Tropias and Phorias (Video)

This video lecture covers ocular motility, specifically the difference between tropias and phorias. This is a simplified approach to detecting strabismus and documenting your findings. I’ve created an animatronic set of eyes out of cardboard to simulate these findings!


TropiaVsPhoria.m4v (139 mb)

Screen Captures and Notes:

Tropia Definition:
Misalignment that is always there, even when both eyes are open and attempting
to work together. Large angle deviations are obvious. If small angle, you can
detect it with the Cover-Uncover test.

Phoria Definition:
Misalignment that only occurs some of the time, such as when the synchronization
between the eyes is broken by covering one eye. You can “break fusion” using
the Cross-Cover test.

Exotropia is when an eye turns outwards.
Esotropia is when an eye turns inwards.
Hypertropia is when an eye turns upwards.
Hypotropia is when the eyeball turns downwards.
Horse Skull Structure
Explaining the skull structure between horses and humans, and how this affects
the cardinal directions.
Eye Muscles
It helps to understand the ocular anatomy if you’re going to understand cardinal
directions of eye movement.
There are several ways to document large eye deviations. This is my preferred method for large angle ductions.
EOM documentation
This is another method to document eye tropias. On this scale, “0”
is normal, while “-4” is no movement.
Cover Uncover Test
The cover-uncover test is used to pick up small-angle tropias.
Cross-cover test
The cross-cover test (also known as the alternate cover test) is used to tease
out phorias. This works because you break fusion between the eyes.
Dr. Timothy Root is a practicing ophthalmologist and cataract surgeon in Daytona Beach, Florida. His books, video lectures, and training resources can be found at:


  1. Dr.root a salute to u.wat an amazing job you have done.sir please continue to do this noble work by giving out these great informative and intereting lectures.thank you.hope to meet you some time in the future.thank you again

  2. Hi Dr.Root
    In the frist I want say thank you for your lectures
    I have a question when we do the glasses to the patient we but prism in front of the natural eye or in front of the eye in which have tropia
    Thank you

  3. Dr.Root
    I learnt retinoscopy prety well with the help of your video and now the difference between Tropias and Phorias. Your explanations are simply simple. Thank you so much.
    Sir, I wish to see a animated/live demo of usage of JCC (Jackson’s cross cylinder).
    Thanking you once again.

  4. I would like to point out that a you defined a tropia as a misalignment that is always there. A trope can be also be intermittent, and therefore not always there.

  5. @ Aaron:

    Thanks for the feedback. I purposefully kept the definition of tropia as simple as possible. You are correct, in that you can also have an “intermittent tropia.” You can also have an alternating tropia, convergence-related tropia, and many other “types” of tropia/phoria depending upon how you like to name things.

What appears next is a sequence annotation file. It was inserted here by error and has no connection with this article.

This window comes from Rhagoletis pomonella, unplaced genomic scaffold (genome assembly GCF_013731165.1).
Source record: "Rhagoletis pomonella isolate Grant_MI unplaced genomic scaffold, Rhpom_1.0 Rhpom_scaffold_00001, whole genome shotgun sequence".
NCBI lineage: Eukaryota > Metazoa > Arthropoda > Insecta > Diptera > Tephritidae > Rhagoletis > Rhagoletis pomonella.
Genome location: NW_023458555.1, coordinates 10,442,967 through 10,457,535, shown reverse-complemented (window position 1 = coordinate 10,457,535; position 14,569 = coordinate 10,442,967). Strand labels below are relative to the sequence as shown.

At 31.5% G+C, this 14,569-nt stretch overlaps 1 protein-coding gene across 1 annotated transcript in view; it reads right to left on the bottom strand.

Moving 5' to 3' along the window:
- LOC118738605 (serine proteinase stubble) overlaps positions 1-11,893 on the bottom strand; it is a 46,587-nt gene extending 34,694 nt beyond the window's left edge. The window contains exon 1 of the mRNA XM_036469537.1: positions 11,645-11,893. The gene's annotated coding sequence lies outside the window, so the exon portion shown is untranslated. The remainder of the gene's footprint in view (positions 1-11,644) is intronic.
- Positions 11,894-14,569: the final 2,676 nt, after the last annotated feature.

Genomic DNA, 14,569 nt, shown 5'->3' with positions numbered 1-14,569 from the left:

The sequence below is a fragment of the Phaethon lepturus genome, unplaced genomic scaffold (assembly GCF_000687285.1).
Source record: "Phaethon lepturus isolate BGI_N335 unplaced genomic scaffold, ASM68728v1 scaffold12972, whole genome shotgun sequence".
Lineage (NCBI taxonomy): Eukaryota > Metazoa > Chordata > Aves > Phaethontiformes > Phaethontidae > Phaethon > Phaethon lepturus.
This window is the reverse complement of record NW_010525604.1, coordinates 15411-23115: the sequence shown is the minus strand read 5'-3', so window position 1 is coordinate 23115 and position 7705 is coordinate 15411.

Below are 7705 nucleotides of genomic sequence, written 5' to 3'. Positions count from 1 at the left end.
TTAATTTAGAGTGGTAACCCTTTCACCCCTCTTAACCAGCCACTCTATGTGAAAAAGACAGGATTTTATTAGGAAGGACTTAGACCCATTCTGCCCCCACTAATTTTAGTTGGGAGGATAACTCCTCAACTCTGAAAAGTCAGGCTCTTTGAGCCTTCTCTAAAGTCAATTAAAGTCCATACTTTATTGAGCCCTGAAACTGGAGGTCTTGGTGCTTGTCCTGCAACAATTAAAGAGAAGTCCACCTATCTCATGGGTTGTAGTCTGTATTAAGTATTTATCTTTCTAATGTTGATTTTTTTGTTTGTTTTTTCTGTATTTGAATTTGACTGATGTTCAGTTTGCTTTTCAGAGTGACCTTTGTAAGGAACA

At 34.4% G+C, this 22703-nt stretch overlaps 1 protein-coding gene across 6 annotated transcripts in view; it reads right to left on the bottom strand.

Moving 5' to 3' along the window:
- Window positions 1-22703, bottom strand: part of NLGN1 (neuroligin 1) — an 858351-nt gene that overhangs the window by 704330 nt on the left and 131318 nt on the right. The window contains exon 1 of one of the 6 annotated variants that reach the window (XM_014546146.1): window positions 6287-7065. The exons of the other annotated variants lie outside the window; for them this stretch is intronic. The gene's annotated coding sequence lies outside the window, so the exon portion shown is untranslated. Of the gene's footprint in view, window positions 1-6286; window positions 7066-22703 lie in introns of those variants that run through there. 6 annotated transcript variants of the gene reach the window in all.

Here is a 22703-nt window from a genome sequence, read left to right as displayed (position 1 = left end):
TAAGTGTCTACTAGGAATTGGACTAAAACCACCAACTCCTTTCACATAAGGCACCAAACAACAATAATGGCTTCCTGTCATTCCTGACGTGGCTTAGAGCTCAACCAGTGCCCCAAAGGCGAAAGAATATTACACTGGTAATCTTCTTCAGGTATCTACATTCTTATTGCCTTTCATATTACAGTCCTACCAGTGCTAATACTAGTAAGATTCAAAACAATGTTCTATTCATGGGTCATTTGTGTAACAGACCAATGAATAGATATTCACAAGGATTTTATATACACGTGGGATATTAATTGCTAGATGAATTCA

When I put this presentation together, I felt it safer to avoid these nuances. I feared that discussing the intermittent nature of phorias/tropias would muddy the waters for the beginner and make the primary difference (between phoria and tropia) that much harder to grasp.

    Thus, the definition I used is simplified … but still useful and valid for a beginner. Perhaps I’ll go into further detail in a future lecture. Thanks!

    Tim Root

  6. Thank you!! I am a medical student and i now can totally understand tropis and phoria. hope i can make a Mandarin version in the future. Love your work~~!!

  7. Hi Tim,

    Great lecture, very easy to follow. however i am a little confused as to what you meant by a ‘right esophoria’ (mentioned towards the end of the lecture). Ive always understood phorias being a bilateral misalignment of the visual axis, however you could have an esophoria which breaks down to alternating esotrpia…then breaking down further to maybe a right esotropia as the eyes fatigued with time.

  8. thank you so much DR ROOT &thanks GOD you are there for me am so greatful for your effort to make ophthalmology easier for us.

  9. thank you for the care and Great work Doc we appreaciate your concern keep Posting them

  10. I have just returned to COA after 15 years away. Your videos have been a lifesaver!!! Thanks so much for posting these, I’ve watched every single one!

  11. I’m a optometies in china,I love your thinking,it help me know something more easy.I try to translate your lectur. I think it will be very helpful.I hope that you can give me some advice。

  12. Thanks for giving us such an difficult topic in a simple and easy way, otherwise it was not clarified to me since last two years in ophthalmic classes


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